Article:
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Island Profile: Andrew Porzio, finding his place on the Manor Farm

Andrew Porzio started growing food in his backyard when he was a kid. He’s scaled up a bit.
CHARITY ROBEY PHOTO Andrew Porzio started growing food in his backyard when he was a kid. He’s scaled up a bit.

When Andrew Porzio came to Sylvester Manor Educational Farm in the spring of 2016 as a farm apprentice, he’d already been growing food for a decade.

At 13, he walked into the backyard of his family’s home near Buffalo, picked a spot and started fencing it in with sticks. He was undeterred when his dad said his garden site was, “a little shady.”

“My dad had raised beds, but I wanted to do my own thing,” Andrew said.

By his fifth season of backyard farming he had a 3,000-square foot garden, was feeding his family as well as the neighbors, and the rest of his crop was out on the street next to a tip jar, earning hundreds of dollars a season.

Andrew is the oldest of four siblings — Katrina, Daniel, Meghan, and Makayla — in a house, “on the edge of urban sprawl,” he said. He gravitated away from the sprawl, spending as much time as possible fishing and exploring outdoors.

When it came time to pick a college, he headed for Paul Smith’s College in the Adirondacks, despite never having been to that part of New York State. Paul Smith’s has a policy of allowing students to bring a boat to school, and soon Andrew was exploring the Adirondack waterways in his skiff, The General. “Small but mighty,” the skipper said.

The summer before college graduation, Andrew was a commercial salmon fisherman in Alaska on a remote island off Kodiak. He worked with a crew that used set nets, lower risk than “Deadliest Catch,” but more hazardous than the Snapper Derby.

The salmon migrate along the shoreline and get stuck in nets that extend from the shore out into deeper water.  “We stayed in a cabin at night and went out three times a day for a few hours to bring in the fish,” Andrew said. “At one point, a humpback whale got caught in our nets, but we rescued it.”

Anticipating graduation made 2015 a time of  self-appraisal. Three years earlier, Andrew had started an annual list of goals as a way of planning and tracking his progress. His first list had owning a pickup truck as a goal and by the year he graduated, the top of his list was to write a book.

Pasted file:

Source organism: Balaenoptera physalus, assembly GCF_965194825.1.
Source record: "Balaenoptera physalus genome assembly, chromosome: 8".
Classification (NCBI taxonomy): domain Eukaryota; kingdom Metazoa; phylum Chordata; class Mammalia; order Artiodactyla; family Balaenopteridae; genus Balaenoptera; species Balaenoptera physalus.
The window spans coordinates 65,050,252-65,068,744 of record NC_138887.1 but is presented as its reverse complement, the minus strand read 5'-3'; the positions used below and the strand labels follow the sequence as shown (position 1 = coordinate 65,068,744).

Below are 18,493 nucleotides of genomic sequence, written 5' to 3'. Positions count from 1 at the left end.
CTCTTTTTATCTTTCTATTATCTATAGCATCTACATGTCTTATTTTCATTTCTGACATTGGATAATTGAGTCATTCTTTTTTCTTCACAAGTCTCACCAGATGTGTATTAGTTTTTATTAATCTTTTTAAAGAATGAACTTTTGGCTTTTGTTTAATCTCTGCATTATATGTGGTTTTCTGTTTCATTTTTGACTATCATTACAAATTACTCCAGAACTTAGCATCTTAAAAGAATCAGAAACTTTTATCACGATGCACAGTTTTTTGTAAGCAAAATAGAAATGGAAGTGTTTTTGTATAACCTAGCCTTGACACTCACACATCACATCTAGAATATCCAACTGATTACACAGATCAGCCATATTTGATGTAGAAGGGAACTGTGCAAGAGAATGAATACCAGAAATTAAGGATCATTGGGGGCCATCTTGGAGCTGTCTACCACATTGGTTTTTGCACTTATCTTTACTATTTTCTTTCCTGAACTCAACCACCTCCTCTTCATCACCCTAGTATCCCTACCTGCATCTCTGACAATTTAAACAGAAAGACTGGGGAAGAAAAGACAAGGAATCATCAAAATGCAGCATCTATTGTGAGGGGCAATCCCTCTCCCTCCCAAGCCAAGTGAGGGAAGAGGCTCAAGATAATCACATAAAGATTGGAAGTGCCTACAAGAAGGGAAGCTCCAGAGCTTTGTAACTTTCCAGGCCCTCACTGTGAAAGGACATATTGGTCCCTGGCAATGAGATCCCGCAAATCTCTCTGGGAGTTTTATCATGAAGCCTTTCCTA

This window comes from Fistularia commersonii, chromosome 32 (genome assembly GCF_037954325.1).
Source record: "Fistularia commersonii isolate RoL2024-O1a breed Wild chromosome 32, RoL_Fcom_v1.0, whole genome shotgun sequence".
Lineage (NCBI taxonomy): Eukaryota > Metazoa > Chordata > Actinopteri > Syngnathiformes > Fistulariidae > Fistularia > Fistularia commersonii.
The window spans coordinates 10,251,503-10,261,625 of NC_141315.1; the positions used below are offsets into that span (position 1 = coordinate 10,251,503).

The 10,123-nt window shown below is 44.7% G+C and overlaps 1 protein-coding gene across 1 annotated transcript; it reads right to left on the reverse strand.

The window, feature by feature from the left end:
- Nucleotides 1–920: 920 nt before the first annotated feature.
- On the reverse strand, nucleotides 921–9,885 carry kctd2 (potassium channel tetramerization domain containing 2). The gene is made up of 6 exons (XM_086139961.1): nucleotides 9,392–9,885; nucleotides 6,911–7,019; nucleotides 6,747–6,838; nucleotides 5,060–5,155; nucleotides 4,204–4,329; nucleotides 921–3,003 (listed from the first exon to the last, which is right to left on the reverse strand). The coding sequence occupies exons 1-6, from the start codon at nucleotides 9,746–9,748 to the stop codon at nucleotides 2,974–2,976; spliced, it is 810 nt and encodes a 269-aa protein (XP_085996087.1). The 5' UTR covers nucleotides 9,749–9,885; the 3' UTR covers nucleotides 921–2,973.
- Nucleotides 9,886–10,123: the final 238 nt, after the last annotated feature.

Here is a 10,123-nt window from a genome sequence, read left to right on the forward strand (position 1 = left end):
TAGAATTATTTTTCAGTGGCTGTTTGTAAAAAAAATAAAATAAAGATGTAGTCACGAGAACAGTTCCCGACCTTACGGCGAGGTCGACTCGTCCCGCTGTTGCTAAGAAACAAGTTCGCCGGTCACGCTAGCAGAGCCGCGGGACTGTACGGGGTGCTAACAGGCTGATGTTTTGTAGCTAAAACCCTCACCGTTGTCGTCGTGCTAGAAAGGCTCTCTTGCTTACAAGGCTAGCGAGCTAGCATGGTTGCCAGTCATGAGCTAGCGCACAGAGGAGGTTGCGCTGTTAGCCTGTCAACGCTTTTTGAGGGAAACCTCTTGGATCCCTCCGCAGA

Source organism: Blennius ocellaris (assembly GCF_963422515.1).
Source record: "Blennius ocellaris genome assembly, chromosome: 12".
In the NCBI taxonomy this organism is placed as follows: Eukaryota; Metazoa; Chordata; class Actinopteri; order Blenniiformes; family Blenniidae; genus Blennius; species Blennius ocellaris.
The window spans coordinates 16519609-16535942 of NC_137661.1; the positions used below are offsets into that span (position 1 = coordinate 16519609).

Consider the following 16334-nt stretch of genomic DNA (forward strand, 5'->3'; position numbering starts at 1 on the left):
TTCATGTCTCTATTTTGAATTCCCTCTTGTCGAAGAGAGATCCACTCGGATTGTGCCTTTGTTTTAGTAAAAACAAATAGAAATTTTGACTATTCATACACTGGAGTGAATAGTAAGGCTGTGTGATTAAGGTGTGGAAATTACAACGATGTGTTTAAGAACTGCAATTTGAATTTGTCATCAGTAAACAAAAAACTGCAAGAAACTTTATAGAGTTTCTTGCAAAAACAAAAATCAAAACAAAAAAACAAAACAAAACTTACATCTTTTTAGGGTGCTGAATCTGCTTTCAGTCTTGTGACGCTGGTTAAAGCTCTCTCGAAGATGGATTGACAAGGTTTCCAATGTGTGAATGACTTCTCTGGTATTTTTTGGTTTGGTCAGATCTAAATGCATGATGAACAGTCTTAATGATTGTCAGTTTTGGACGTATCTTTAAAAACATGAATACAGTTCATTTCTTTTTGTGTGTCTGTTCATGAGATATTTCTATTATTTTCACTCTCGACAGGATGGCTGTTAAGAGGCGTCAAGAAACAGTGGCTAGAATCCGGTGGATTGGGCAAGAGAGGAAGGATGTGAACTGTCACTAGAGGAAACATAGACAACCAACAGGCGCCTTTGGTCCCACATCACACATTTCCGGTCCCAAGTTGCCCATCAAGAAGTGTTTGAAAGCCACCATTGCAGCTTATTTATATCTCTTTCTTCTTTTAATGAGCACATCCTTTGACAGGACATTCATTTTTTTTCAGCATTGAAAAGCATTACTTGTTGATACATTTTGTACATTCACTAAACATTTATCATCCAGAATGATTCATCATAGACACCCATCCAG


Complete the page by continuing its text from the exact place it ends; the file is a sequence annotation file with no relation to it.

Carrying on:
“I wanted that first step to be in the right direction and not have to take a step back,” he said. “I had all the pieces but wasn’t sure I had them in the right place.”

His journey downstate to check out the position at Sylvester Manor was also his first trip through New York City, followed by his arrival on the Island on a January day so quiet that STARs Cafe was the only sign of life.

On April 4, he started as a farm apprentice, growing vegetables in a place where the growing season extends much longer into the fall months than he was used to. “Broccoli, collards and carrots taste much sweeter when they are exposed to all that cold in the ground,” he said.

He also found a much different kind of customer base, coming from a place with little tourism. “The mix of summer and year-round people, I’d never experienced that before,” he said.

When two key members of the Sylvester Manor farm team left in the middle of his first full growing season, Andrew and colleague Jocelyn Craig had to step up and fill the gap.

“It was a super smooth transition. I was ready to grow things,” Andrew said. “I changed all the landscaping, redid our cover crop and our soil fertility plan.”

This year, Andrew and Jocelyn share the farm management, with Jocelyn in charge of vegetable growing in the Windmill Field and Andrew doing livestock and resource management.

“I’m comfortable working with manure,” Andrew said, and in his new role it seems every resource decision takes manure into account, from the siting of the chickens at the Windmill Field to managing the transition of the crew from use of sanitary and water facilities in the Manor House to use of the new, nitrate-reducing sanitation facility.

Andrew said he’s met a lot of young people with romantic ideas about farming, ideas that usually come from never having done it before. “I don’t want to be on the end of a hoe forever,” he noted. “Making goals is part of that. Going forward, I want my own business, under my control. My Eden.”

He said that working at Sylvester Manor has helped him move forward with his plan.

“Living in a place like this makes me think differently. It makes me relax, focus on free time, read, take walks,” he said. “It was a perfect fit, and I stumbled upon it.”

Lightning Round with Andrew Porzio

What do you always have with you?  I always have a notebook with a postage stamp on it. Right now, it’s the international stamp, The Moon.

Favorite place on Shelter Island?  I really like the beach at Section 9. Great spot for watching the full moon rise at sunset.

Favorite place not on the Island?  My grandparent’s house in Erie, Pennsylvania. The basement was finished, and my grandpa had a bar built down there. It was a magical place.

Last time you were elated?  Sundays, waking up at the Manor, walking out on the back lawn.

What exasperates you?  When people don’t collaborate and work together.

Last time you were afraid?  In Alaska, standing in a stream watching grizzly bears eat salmon. I was on my guard.

Best day of the year on the Island?  Memorial Day, the parade and reading the names at the Legion.

Favorite book?  “A Sand County Almanac,” by Aldo Leopold.

Favorite person, living or dead, who is not a member of the family?  Curt Stager. He taught an evolution and geology course at Paul Smith’s that changed my life.